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Title :High dimensional time-varying covariance matrices with applications in finance
Creator :Plataniotis, Anastasios
Πλατανιώτης, Αναστάσιος
Contributor :Dellaportas, Petros (Επιβλέπων καθηγητής)
Athens University of Economics and Business, Department of Statistics (Degree granting institution)
Type :Text
Extent :255p.
Language :en
Abstract :The scope of this Thesis is to provide an original contribution in the area of Multivariate Volatility modeling. Multivariate Volatility modeling in the present context, involves developing models that can adequately describe the Covariance matrix process of Multivariate financial time series. Developmentof efficient algorithms for Bayesian model estimation using Markov Chain Monte Carlo (MCMC) and Nested Laplace approximations is our main objective in order to provide parsimonious and flexible volatility models. A detailed review of Univariate Volatility models for financial time series is first introduced in this Thesis. We illustrate the historical background of each model proposed and discuss its properties and advantages as well as comment on the several estimation methods that have emerged. We also provide a comparative analysis via a small simulation example for the dominant models in the literature. Continuing the review from the univariate models we move on to the multivariate case and extensively present competing models for Covariance matrices. The main argument presented is that currently no model is able to capture the dynamics of higher dimensional Covariance matrices fully, but their relative performance and applicability depends on the dataset and problem of interest. Problems are mainly due to the positive definiteness constraints required by most models as well as lack of interpretability of the model parameters in terms of the characteristics of the financial series. In addition, model development so far focus mostly in parameter estimation and in sample fit; it is our goal to examine the out-of-sample fit perspective of these models. We conclude the review section by proposing some small improvements for existing models that will lead towards more efficient parameter estimates, faster estimation methods and accurate forecasts. Subsequently, a new class of multivariate models for volatility is introduced. The new model is based on the Spectral decomposition of the time changing covariance matrix and the incorporation of autocorrelation modeling or the time changing elements. In these models we allow a priori for all the elements of the covariance matrix to be time changing as independent autoregressive processes and then for any given dataset we update our prior information and decide on the number of time changing elements. Theoretical properties of the new model are presented along with a series of estimation methods, bayesian and classical. We conclude that in order to estimate these models one may use an MCMC method for small dimension portfolios in terms of the size of the covariance matrix. For higher dimensions, due to the curse of dimensionality we propose to use a Nested Laplace approximation approach that provides results much faster with small loss in accuracy. Once the new model is proposed along with the estimation methods, we compare its performance against competing models in simulated and real datasets; we also examine its performance in small portfolios of less than 5 assets as well in the high dimensional case of up to 100 assets. Results indicate that the new model provides significantly better estimates and projections than current models in the majority of example datasets. We believe that small improvements in terms of forecasting is of significant importance in the finance industry. In addition, the new model allows for parameter interpretability and parsimony which is of huge importance due to the dimensionality curse. Simplifying inference and prediction of multivariate volatility models was our initial goal and inspiration. It is our hope that we have made a small step towards that direction, and a new path for studying multivariate financial data series has been revealed. We conclude by providing some proposals for future research that we hope may influence some people into furthering this class of models.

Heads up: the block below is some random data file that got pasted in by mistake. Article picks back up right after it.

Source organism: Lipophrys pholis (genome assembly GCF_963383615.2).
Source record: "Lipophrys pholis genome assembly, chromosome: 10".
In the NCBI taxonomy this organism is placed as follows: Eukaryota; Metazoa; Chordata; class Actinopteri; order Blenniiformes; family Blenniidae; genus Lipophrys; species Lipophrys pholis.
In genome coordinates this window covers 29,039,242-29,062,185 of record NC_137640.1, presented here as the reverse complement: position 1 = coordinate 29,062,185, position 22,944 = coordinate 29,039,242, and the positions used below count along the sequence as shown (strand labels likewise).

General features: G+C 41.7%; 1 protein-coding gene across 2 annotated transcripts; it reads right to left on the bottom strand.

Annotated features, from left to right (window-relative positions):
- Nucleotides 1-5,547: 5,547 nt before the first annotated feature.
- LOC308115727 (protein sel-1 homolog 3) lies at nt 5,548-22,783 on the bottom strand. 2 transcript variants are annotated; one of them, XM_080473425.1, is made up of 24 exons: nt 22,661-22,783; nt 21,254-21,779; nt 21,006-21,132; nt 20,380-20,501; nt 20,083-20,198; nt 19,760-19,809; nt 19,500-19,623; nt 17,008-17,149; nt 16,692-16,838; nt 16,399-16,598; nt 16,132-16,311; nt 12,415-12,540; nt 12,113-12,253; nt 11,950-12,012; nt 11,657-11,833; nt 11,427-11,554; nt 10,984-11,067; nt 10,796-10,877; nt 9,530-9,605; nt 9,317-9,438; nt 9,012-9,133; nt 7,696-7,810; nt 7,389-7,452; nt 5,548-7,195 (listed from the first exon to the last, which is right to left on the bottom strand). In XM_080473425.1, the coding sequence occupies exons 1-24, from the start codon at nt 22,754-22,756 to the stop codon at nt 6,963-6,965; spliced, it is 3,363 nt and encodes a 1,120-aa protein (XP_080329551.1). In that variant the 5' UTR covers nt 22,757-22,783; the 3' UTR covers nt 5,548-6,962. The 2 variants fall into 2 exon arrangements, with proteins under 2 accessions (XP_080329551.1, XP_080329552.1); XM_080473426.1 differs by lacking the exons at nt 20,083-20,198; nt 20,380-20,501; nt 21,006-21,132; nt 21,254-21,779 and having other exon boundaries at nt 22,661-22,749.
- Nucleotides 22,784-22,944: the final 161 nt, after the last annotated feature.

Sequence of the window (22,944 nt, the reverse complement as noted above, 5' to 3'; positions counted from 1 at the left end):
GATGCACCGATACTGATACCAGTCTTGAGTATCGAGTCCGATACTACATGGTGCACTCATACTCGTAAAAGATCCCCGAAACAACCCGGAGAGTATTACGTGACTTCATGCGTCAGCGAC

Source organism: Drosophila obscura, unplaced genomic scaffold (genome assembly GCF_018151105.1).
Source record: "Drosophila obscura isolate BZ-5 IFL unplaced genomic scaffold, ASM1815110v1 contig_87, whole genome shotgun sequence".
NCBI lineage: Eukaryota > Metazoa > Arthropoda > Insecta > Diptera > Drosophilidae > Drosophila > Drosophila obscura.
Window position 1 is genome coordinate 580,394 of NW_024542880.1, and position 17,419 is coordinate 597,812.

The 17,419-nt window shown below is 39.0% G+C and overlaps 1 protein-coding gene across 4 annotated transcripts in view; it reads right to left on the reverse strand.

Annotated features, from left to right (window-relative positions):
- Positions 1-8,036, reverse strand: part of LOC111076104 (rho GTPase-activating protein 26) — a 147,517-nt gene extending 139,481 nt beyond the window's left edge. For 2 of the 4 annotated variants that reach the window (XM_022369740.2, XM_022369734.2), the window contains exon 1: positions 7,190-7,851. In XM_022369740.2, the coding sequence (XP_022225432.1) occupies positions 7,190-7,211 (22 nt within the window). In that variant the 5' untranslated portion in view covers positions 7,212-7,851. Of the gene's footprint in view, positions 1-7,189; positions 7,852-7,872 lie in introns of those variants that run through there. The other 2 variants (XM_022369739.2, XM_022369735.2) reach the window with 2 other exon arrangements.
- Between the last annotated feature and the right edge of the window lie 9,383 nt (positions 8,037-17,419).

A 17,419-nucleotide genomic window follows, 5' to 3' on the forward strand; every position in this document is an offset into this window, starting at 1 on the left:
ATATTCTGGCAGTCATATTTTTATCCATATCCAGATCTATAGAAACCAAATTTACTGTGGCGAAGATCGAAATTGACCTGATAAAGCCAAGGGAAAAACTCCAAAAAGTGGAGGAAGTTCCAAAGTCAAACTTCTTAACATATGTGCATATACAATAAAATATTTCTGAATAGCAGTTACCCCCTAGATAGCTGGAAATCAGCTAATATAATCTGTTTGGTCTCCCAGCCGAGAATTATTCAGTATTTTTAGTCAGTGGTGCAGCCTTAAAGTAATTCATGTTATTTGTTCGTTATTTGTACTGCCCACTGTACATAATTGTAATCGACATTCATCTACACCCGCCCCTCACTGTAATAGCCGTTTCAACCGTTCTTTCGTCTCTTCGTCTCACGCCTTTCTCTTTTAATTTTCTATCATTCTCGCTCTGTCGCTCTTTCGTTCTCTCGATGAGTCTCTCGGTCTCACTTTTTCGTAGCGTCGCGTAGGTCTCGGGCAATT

Subject :Statistics
Bayesian statistics
Markov processes
Multivariate analysis
Markov Chain Monte Carlo (MCMC)
Date Issued :10-07-2011
Licence :

File: Plataniotis_2011.pdf

Type: application/pdf